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Requests getting processed twice RRS feed

  • Question

  • Hi.

    We are using HIS Session Integrator to perform queries in a third party TN3270 application. We are charged for each query, that is, for each time we press "enter/PF24" in the search screen, as far as I can gather. (The third party supplier can't really define it)

    The problem now is, that it seems that we are getting billed twice the amount compared to what our own logs show that we are should be, so it seems that we are doing "double searches".

    I have been through all my code, and compared it to some legacy code (that didn't use HIS), and it seems to be doing the exact same thing, and the old application did not have this issue.

    Then I stumbled across this article:
    "TN3270 Application May Process a Screen of Host Data Twice": http://support.microsoft.com/kb/268171

    Now the question is if this article could in some way be related to HIS 2006, or if we could be dealing with a similar situation (that we might be getting the screen twice, causing double billing).

    The article contains some traces, but I am not sure where to get those traces, or how to read them. 

    I would appreciate any sort of advice on how to track down if this could be the case (or any other ideas on what could be happening).

    Monday, May 17, 2010 2:56 PM

Answers

  • The issue described in KB 268171 was specific to the TN3270 Service included with HIS 2000. Therefore, the same issue would not be presetn in Session Integrator.

    Since you are using Session Integrator to connect to the mainframe via TN3270, the best option for troubleshooting would be to get a network trace (Sniffer, Ethereal, Network Monitor, etc.) of the traffic between the systme running Session Integrator and the IBM Mainframe. In addition, you might want to capture Session Integrator traces by running the SNA Trace Utility (snatrace.exe) per the following:

    1) Run snatrace.exe.

    2) Highlight Session Integrator Client and click Properties.

    4) Click the Set All button on all three tabs (Internal Trace, Message Trace, and

    API Trace).

    5) Click OK.

    6) Highlight Session Integrator Server and click Properties.

    7) Click the Set All button on all three tabs (Internal Trace, Message Trace, and

    API Trace).

    8) Click OK.

    9) Minimize the SNA Trace Utility window.

    10) Repro the problem.

    Once the problem has occurred (or you have captured the flow that exhibits the symptoms), restore the SNA Trace Utility window and click "Clear All Traces" to stop the traces. Typically, Microsoft Product Support analyzes these traces.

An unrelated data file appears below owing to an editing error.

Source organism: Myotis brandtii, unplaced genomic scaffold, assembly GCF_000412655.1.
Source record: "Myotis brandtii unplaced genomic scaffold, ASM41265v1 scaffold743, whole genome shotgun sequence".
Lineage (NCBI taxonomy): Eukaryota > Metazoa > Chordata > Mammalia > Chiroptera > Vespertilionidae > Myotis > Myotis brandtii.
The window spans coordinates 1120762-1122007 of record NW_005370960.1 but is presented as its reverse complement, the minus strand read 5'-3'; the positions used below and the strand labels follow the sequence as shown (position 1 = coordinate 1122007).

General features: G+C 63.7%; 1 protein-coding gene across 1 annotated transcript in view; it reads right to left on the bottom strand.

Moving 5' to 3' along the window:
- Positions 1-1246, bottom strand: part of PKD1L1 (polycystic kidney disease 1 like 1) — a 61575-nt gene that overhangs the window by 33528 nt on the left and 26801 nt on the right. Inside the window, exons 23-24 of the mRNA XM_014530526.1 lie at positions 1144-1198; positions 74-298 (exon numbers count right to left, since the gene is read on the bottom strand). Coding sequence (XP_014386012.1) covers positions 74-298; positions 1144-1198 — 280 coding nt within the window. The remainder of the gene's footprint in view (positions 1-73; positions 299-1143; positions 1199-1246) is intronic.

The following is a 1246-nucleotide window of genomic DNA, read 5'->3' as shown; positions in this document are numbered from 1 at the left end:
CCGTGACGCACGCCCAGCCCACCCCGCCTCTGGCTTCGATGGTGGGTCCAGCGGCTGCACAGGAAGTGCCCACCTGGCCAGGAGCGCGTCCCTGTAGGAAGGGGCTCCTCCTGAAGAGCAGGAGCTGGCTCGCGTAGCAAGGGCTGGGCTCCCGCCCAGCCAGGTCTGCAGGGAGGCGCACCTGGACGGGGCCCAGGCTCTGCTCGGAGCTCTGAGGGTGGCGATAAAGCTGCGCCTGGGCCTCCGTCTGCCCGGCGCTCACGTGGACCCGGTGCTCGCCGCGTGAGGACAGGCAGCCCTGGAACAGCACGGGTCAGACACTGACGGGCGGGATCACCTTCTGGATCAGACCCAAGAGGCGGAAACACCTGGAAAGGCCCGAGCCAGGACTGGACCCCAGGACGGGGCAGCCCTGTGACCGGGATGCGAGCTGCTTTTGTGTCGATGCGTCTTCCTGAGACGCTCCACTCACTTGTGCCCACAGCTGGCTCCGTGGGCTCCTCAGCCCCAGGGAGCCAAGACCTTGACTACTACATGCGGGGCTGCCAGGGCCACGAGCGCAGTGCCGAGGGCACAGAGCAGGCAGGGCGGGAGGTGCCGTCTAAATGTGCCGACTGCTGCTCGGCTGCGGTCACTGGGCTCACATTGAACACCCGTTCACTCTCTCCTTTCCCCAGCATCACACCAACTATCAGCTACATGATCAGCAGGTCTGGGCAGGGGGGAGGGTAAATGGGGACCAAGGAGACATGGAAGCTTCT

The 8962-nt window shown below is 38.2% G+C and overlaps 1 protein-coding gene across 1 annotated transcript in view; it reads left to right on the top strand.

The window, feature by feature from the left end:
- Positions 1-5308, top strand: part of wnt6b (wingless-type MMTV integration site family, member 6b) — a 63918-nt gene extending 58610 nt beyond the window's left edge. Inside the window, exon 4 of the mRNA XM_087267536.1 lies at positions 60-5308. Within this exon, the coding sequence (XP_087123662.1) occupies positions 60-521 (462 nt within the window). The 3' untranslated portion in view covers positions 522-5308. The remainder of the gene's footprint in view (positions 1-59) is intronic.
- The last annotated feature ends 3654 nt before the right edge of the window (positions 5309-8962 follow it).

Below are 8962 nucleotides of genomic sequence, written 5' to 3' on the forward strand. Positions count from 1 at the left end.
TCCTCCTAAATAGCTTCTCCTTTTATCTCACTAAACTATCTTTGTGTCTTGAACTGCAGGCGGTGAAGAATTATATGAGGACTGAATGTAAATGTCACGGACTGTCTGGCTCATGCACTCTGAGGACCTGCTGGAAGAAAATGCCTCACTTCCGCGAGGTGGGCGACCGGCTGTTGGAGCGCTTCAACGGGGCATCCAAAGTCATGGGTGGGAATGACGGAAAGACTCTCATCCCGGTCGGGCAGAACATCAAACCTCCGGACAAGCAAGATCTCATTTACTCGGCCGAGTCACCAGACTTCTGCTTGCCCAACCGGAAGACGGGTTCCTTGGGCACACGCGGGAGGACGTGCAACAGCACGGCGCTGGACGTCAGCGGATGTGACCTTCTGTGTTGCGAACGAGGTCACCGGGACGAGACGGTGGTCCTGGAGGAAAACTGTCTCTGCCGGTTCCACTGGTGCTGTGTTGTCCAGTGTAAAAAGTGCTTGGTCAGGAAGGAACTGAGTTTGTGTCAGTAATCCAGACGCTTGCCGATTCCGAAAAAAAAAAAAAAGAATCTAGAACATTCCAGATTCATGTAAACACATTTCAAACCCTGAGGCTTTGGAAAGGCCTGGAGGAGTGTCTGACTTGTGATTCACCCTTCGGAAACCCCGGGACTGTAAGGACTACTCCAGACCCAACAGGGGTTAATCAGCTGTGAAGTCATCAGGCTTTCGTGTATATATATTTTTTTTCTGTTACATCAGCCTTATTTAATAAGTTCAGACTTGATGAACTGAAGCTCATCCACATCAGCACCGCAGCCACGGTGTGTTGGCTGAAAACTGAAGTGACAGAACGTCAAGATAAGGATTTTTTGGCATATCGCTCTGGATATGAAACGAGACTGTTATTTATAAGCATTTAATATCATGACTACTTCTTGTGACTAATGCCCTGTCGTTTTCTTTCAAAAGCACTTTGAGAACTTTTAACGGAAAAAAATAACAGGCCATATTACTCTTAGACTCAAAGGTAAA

You might be able to follow the flow in the network trace to see what might be happening. If not, you might consider opening a support case so that HIS support can help anaylze the trace data.

    Hope this helps.

    Thanks...

     

     

     


    Stephen Jackson - MSFT
    Monday, May 17, 2010 4:43 PM

All replies

  • The issue described in KB 268171 was specific to the TN3270 Service included with HIS 2000. Therefore, the same issue would not be presetn in Session Integrator.

    Since you are using Session Integrator to connect to the mainframe via TN3270, the best option for troubleshooting would be to get a network trace (Sniffer, Ethereal, Network Monitor, etc.) of the traffic between the systme running Session Integrator and the IBM Mainframe. In addition, you might want to capture Session Integrator traces by running the SNA Trace Utility (snatrace.exe) per the following:

    1) Run snatrace.exe.

    2) Highlight Session Integrator Client and click Properties.

    4) Click the Set All button on all three tabs (Internal Trace, Message Trace, and

    API Trace).

    5) Click OK.

    6) Highlight Session Integrator Server and click Properties.

    7) Click the Set All button on all three tabs (Internal Trace, Message Trace, and

    API Trace).

    8) Click OK.

    9) Minimize the SNA Trace Utility window.

    10) Repro the problem.

    Once the problem has occurred (or you have captured the flow that exhibits the symptoms), restore the SNA Trace Utility window and click "Clear All Traces" to stop the traces. Typically, Microsoft Product Support analyzes these traces.